Review of Philosophy and Psychology

, Volume 3, Issue 2, pp 249–262 | Cite as

Act Individuation: An Experimental Approach



Accounts of act individuation have attempted to capture peoples’ pre-theoretic intuitions. Donald Davidson has argued that a multitude of action descriptions designate only one act, while Alvin Goldman has averred that each action description refers to a distinct act. Following on recent empirical studies, I subject these accounts of act individuation to experimentation. The data indicate that people distinguish between actions differently depending upon the moral valence of the outcomes. Thus, the assumption that a single account of act individuation applies invariantly seems mistaken.



I would like to thank Eric Amsel, Adam Feltz, Joshua Knobe, Ron Mallon, Shaun Nichols, Sarah Paul, Bill Ramsey, and Walter Sinnott-Armstrong, as well as audience members at the 2008 MidSouth Philosophy Conference, the 2010 Joint Meeting of the North Carolina Philosophical Society and South Carolina Society for Philosophy, and the 2010 Southern Society for Philosophy and Psychology for helpful suggestions and comments on earlier drafts of this paper. I am also grateful for two anonymous referees employed by the Review of Philosophy and Psychology who were instrumental in helping improve the quality of this paper.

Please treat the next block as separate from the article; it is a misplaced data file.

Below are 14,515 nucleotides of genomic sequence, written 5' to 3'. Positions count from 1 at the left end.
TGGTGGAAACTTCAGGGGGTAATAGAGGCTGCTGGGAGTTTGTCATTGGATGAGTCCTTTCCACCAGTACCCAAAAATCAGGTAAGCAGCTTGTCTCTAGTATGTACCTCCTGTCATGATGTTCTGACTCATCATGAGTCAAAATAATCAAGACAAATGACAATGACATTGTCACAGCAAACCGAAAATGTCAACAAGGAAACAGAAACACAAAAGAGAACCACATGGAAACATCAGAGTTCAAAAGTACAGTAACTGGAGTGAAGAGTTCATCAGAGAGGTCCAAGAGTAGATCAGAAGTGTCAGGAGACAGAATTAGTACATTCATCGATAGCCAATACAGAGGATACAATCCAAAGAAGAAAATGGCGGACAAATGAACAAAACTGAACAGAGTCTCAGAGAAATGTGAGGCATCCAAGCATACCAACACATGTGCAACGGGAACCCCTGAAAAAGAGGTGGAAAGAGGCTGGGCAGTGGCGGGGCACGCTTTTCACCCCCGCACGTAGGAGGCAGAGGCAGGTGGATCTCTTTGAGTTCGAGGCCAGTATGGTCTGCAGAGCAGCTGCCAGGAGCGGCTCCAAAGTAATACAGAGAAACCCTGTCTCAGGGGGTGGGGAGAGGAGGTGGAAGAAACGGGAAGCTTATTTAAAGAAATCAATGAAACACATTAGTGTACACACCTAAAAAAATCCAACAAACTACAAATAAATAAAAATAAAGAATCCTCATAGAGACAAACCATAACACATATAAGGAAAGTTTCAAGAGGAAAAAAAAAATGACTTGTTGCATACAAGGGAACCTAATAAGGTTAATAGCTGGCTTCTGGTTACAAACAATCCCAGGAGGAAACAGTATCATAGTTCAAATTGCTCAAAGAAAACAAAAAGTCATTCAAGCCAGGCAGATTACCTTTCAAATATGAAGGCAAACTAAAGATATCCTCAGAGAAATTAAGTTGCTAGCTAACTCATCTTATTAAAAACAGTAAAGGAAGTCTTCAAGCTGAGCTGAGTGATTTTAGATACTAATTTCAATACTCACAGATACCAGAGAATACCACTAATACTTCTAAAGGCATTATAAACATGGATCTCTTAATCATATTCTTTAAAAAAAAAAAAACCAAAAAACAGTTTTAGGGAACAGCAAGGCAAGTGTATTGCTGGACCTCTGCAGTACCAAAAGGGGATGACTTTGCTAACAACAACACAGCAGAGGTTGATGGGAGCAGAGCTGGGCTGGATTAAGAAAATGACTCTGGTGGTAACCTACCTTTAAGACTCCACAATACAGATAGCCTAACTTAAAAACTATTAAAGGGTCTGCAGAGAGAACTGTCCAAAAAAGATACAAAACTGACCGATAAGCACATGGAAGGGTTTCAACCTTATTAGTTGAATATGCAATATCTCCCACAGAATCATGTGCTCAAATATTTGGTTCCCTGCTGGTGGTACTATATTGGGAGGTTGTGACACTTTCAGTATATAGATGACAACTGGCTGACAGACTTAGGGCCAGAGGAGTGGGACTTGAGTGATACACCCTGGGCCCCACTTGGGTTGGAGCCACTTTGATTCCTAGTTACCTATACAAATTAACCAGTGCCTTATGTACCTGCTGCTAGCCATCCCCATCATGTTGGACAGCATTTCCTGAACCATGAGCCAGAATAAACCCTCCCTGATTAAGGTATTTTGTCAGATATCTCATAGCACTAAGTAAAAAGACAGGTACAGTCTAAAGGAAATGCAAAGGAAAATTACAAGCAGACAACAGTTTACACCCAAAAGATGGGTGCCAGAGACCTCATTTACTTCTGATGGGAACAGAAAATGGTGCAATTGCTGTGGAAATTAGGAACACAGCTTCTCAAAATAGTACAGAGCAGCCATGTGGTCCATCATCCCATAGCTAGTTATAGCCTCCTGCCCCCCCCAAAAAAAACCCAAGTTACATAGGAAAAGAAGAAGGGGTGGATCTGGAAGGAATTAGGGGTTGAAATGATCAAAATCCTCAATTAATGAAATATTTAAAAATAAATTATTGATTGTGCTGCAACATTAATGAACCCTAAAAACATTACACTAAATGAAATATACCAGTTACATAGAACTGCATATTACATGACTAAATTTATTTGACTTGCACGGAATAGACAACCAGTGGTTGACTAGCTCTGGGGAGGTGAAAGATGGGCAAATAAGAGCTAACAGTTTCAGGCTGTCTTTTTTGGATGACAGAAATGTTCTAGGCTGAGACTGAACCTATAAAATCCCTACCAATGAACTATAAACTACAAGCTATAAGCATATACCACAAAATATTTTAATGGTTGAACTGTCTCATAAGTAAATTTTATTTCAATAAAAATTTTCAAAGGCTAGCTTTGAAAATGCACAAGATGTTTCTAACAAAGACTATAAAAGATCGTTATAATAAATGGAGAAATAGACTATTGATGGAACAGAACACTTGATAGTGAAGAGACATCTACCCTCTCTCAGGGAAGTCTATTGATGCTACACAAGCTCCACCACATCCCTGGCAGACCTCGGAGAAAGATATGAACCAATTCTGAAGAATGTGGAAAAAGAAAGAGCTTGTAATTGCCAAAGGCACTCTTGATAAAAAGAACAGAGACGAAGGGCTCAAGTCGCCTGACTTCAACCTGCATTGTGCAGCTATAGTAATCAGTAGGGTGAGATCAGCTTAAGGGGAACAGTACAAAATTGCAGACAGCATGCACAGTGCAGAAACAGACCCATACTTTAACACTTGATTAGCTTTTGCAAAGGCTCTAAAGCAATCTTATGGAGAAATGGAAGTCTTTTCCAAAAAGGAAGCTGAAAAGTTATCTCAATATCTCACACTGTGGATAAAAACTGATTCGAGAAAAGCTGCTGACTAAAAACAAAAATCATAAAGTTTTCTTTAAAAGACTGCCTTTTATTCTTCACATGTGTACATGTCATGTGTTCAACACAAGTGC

1. Adams, F., and A. Steadman. 2004a. Intentional action in ordinary language: Core concept or pragmatic understanding. Analysis 74: 173–181.CrossRefGoogle Scholar
  2. Adams, F., and A. Steadman. 2004b. Intentional actions and moral considerations: Still pragmatic. Analysis 74: 264–267.Google Scholar
  3. Anscombe, G.E.M. 2001. Intention. Harvard University Press.Google Scholar
  4. Cushman, F., and A. Mele. 2008. Intentional action: Two-and-a-half folk concepts? In Experimental philosophy, ed. J. Knobe and S. Nichols. New York: Oxford University Press.Google Scholar